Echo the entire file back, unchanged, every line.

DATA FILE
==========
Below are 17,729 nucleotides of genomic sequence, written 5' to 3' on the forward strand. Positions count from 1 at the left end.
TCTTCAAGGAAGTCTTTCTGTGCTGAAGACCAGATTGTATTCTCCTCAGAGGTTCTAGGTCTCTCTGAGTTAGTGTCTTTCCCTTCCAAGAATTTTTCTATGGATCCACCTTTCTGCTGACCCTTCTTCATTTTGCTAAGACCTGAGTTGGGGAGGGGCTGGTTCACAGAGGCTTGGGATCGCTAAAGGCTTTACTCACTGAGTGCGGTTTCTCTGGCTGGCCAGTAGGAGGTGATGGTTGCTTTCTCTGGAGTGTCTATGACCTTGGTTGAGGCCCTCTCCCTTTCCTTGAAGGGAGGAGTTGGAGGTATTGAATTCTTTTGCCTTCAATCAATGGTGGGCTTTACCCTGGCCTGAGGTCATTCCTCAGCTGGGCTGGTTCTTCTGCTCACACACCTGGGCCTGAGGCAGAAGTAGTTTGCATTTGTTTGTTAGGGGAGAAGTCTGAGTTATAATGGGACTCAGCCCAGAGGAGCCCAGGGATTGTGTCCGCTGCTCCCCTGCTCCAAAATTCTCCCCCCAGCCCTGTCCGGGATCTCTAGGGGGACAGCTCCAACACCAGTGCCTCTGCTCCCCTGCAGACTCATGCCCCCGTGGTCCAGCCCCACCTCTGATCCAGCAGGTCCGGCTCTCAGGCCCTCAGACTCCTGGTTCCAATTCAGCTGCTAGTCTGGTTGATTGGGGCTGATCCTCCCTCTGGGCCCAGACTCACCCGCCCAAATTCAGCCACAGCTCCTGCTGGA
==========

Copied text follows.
Below are 17,729 nucleotides of genomic sequence, written 5' to 3' on the forward strand. Positions count from 1 at the left end.
TCTTCAAGGAAGTCTTTCTGTGCTGAAGACCAGATTGTATTCTCCTCAGAGGTTCTAGGTCTCTCTGAGTTAGTGTCTTTCCCTTCCAAGAATTTTTCTATGGATCCACCTTTCTGCTGACCCTTCTTCATTTTGCTAAGACCTGAGTTGGGGAGGGGCTGGTTCACAGAGGCTTGGGATCGCTAAAGGCTTTACTCACTGAGTGCGGTTTCTCTGGCTGGCCAGTAGGAGGTGATGGTTGCTTTCTCTGGAGTGTCTATGACCTTGGTTGAGGCCCTCTCCCTTTCCTTGAAGGGAGGAGTTGGAGGTATTGAATTCTTTTGCCTTCAATCAATGGTGGGCTTTACCCTGGCCTGAGGTCATTCCTCAGCTGGGCTGGTTCTTCTGCTCACACACCTGGGCCTGAGGCAGAAGTAGTTTGCATTTGTTTGTTAGGGGAGAAGTCTGAGTTATAATGGGACTCAGCCCAGAGGAGCCCAGGGATTGTGTCCGCTGCTCCCCTGCTCCAAAATTCTCCCCCCAGCCCTGTCCGGGATCTCTAGGGGGACAGCTCCAACACCAGTGCCTCTGCTCCCCTGCAGACTCATGCCCCCGTGGTCCAGCCCCACCTCTGATCCAGCAGGTCCGGCTCTCAGGCCCTCAGACTCCTGGTTCCAATTCAGCTGCTAGTCTGGTTGATTGGGGCTGATCCTCCCTCTGGGCCCAGACTCACCCGCCCAAATTCAGCCACAGCTCCTGCTGGA